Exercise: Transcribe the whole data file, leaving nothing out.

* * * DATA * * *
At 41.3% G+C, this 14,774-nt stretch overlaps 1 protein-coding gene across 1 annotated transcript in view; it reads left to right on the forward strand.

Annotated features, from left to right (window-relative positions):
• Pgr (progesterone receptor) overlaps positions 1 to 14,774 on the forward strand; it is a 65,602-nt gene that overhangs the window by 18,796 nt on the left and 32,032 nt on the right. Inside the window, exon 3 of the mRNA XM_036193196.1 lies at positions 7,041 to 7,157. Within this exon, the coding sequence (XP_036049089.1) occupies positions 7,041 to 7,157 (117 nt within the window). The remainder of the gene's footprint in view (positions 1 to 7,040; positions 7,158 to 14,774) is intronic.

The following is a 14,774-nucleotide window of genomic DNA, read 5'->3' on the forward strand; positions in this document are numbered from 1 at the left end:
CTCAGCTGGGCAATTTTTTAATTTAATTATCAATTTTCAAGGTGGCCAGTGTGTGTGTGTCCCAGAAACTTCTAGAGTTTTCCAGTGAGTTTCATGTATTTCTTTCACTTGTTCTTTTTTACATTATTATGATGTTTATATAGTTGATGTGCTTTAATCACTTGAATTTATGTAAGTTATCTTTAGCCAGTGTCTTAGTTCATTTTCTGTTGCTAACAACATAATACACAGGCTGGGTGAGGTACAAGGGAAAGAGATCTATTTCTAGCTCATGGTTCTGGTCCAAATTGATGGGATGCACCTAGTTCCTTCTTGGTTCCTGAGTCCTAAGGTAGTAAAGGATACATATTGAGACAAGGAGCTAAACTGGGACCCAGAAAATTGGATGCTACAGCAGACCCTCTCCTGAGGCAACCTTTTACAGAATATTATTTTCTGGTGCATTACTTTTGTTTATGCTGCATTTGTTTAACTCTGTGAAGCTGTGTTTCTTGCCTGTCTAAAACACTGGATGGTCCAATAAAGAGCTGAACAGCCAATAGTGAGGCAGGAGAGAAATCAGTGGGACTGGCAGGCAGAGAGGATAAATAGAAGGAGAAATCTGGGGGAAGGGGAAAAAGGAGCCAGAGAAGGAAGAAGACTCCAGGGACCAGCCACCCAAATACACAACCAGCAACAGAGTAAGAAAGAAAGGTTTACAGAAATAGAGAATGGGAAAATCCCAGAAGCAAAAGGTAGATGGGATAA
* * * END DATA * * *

At 41.3% G+C, this 14,774-nt stretch overlaps 1 protein-coding gene across 1 annotated transcript in view; it reads left to right on the forward strand.

Annotated features, from left to right (window-relative positions):
• Pgr (progesterone receptor) overlaps positions 1 to 14,774 on the forward strand; it is a 65,602-nt gene that overhangs the window by 18,796 nt on the left and 32,032 nt on the right. Inside the window, exon 3 of the mRNA XM_036193196.1 lies at positions 7,041 to 7,157. Within this exon, the coding sequence (XP_036049089.1) occupies positions 7,041 to 7,157 (117 nt within the window). The remainder of the gene's footprint in view (positions 1 to 7,040; positions 7,158 to 14,774) is intronic.

The following is a 14,774-nucleotide window of genomic DNA, read 5'->3' on the forward strand; positions in this document are numbered from 1 at the left end:
CTCAGCTGGGCAATTTTTTAATTTAATTATCAATTTTCAAGGTGGCCAGTGTGTGTGTGTCCCAGAAACTTCTAGAGTTTTCCAGTGAGTTTCATGTATTTCTTTCACTTGTTCTTTTTTACATTATTATGATGTTTATATAGTTGATGTGCTTTAATCACTTGAATTTATGTAAGTTATCTTTAGCCAGTGTCTTAGTTCATTTTCTGTTGCTAACAACATAATACACAGGCTGGGTGAGGTACAAGGGAAAGAGATCTATTTCTAGCTCATGGTTCTGGTCCAAATTGATGGGATGCACCTAGTTCCTTCTTGGTTCCTGAGTCCTAAGGTAGTAAAGGATACATATTGAGACAAGGAGCTAAACTGGGACCCAGAAAATTGGATGCTACAGCAGACCCTCTCCTGAGGCAACCTTTTACAGAATATTATTTTCTGGTGCATTACTTTTGTTTATGCTGCATTTGTTTAACTCTGTGAAGCTGTGTTTCTTGCCTGTCTAAAACACTGGATGGTCCAATAAAGAGCTGAACAGCCAATAGTGAGGCAGGAGAGAAATCAGTGGGACTGGCAGGCAGAGAGGATAAATAGAAGGAGAAATCTGGGGGAAGGGGAAAAAGGAGCCAGAGAAGGAAGAAGACTCCAGGGACCAGCCACCCAAATACACAACCAGCAACAGAGTAAGAAAGAAAGGTTTACAGAAATAGAGAATGGGAAAATCCCAGAAGCAAAAGGTAGATGGGATAA